The UNCAT called on Egypt to consider amending Article 126 of the Criminal Law to ensure full alignment of the definition of torture with Article 1 of the Convention, expanding its scope to include anyone attempting, complicit, or participating in torture. The Committee emphasized the necessity for Egypt to ensure the inclusion of the principle of an absolute prohibition of torture in its legislation and to enforce it rigorously. The Committee urged Egyptian authorities to determine the criminal responsibility of individuals exercising high authority over acts of torture or mistreatment committed by their subordinates when they are aware or should have been aware of such prohibited behavior, and they failed to take necessary measures.
CFJ clarified in its report that the Counterterrorism Law (Law No. 94 of 2015) and the Law on Terrorist Entities (Law No. 8 of 2015) were issued by presidential decrees in the absence of a functioning parliament, constituting the main legal framework regulating counterterrorism efforts in Egypt. Both laws do not provide an explicit definition of the term “terrorism” as a distinct crime; instead, they serve as a means to commit criminal acts. The laws excessively expanded the definition of “terrorists,” “terrorist entities,” and “terrorist crimes.” Additionally, the laws used vague terminology, resulting in a stark increase in arbitrary arrests, enforced disappearances, and intensified suppression campaigns against the basic freedoms of ordinary citizens. Opposition groups and human rights organizations were also banned by being labeled as “terrorist groups.”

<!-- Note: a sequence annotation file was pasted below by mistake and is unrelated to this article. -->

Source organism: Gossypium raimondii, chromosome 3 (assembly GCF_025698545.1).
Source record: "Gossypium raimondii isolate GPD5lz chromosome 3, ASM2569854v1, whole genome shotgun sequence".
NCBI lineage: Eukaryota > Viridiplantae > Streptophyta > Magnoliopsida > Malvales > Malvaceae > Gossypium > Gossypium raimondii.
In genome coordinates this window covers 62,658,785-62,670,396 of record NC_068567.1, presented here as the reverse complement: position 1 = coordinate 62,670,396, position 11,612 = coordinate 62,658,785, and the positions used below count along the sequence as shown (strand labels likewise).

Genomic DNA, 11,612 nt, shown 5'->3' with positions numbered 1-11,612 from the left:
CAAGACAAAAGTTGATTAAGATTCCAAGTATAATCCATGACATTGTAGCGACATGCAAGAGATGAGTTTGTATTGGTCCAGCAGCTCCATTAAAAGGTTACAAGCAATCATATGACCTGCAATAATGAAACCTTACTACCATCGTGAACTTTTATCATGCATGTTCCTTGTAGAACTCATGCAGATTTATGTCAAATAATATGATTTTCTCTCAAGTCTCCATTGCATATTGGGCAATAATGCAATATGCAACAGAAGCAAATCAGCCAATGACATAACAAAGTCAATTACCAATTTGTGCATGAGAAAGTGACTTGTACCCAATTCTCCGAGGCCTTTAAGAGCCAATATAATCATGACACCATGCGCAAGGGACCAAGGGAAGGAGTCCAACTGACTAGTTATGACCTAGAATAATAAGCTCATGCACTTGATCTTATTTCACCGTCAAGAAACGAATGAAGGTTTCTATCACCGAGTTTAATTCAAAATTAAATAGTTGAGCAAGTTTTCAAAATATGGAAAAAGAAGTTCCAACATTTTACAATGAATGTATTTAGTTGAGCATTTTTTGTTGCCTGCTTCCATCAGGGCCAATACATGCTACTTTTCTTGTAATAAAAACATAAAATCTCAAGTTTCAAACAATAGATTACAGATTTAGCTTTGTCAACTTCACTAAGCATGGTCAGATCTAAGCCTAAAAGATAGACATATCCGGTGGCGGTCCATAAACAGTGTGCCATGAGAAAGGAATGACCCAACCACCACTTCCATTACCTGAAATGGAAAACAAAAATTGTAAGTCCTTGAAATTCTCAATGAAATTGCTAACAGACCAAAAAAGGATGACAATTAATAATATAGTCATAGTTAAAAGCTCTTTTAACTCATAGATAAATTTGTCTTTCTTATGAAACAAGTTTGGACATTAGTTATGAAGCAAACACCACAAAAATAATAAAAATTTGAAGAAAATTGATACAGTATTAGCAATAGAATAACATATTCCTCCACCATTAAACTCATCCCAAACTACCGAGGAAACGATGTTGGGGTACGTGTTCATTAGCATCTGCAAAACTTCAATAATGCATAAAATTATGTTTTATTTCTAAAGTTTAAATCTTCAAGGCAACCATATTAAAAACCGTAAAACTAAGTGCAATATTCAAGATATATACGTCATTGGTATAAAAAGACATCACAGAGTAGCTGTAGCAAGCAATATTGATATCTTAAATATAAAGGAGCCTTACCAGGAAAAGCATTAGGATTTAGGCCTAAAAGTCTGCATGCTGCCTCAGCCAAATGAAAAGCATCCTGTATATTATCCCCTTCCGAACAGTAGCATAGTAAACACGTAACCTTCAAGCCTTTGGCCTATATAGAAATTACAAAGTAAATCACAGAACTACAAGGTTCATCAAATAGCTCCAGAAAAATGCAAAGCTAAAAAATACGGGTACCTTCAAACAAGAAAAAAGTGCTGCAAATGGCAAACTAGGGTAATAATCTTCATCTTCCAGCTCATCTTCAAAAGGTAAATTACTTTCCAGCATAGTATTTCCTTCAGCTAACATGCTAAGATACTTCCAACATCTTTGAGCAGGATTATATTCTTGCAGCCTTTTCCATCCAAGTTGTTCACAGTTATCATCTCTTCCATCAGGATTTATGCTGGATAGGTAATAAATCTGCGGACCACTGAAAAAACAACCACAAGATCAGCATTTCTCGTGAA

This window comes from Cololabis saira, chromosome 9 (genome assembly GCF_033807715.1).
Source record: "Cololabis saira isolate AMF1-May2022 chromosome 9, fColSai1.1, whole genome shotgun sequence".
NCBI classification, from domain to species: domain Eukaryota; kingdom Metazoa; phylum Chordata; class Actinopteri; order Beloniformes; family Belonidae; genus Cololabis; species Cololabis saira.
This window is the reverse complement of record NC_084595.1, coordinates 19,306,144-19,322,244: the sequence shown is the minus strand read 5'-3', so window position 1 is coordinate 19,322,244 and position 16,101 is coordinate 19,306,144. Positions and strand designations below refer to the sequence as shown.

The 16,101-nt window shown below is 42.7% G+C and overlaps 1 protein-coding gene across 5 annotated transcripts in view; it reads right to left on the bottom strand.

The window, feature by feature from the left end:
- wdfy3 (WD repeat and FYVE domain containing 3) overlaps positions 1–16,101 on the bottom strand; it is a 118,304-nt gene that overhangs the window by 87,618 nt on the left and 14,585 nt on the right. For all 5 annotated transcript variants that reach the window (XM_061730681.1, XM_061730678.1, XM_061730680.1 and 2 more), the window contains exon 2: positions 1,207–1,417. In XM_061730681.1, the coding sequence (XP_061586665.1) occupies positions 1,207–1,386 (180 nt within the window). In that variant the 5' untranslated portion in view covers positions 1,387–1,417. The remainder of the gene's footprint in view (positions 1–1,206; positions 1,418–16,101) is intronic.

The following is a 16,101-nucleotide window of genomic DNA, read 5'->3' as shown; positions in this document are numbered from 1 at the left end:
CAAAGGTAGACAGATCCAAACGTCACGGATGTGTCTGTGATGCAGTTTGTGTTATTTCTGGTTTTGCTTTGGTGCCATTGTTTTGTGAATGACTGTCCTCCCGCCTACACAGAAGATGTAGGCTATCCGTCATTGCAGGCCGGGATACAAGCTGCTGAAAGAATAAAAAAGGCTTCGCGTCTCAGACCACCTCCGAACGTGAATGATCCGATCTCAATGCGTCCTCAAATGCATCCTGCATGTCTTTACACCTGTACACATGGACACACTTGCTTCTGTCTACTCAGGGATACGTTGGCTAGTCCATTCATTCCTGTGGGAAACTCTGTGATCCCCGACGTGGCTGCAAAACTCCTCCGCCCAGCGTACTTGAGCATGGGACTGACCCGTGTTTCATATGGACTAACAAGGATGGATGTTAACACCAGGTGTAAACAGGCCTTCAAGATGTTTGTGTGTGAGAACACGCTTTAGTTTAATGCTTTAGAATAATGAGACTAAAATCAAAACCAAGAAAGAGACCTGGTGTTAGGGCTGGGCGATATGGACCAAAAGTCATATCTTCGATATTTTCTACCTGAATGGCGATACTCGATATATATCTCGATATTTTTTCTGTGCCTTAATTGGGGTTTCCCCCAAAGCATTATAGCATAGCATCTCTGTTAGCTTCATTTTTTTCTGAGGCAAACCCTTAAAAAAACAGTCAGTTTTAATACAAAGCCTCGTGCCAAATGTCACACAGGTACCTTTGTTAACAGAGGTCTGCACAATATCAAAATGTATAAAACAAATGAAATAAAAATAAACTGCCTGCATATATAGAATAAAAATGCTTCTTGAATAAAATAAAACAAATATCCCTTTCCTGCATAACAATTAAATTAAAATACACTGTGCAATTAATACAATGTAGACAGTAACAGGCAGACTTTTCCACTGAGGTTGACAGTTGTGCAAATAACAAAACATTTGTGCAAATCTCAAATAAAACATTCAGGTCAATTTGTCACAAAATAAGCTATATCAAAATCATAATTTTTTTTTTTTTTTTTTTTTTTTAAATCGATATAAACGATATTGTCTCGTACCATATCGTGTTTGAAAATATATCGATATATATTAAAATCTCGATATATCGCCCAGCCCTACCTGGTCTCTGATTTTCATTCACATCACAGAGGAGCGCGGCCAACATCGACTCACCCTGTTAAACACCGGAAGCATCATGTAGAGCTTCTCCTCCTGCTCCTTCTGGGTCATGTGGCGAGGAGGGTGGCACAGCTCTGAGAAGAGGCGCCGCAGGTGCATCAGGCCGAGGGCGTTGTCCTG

CFJ recommended amending the Counterterrorism Law to align with the Convention Against Torture and ensuring that the legal safeguards stipulated in the Egyptian Criminal Procedure Law apply equally to terrorism suspects. This was affirmed by the UNCAT in its review of Egypt’s file, expressing concerns about the laws. The Committee stated that the laws include an overly vague and broad definition of terrorism. Individuals accused of terrorism often face arbitrary arrests, unlawful detention, torture, ill-treatment, and enforced disappearance. Furthermore, the court procedures in terrorism cases frequently lack basic procedural guarantees to ensure fair trials.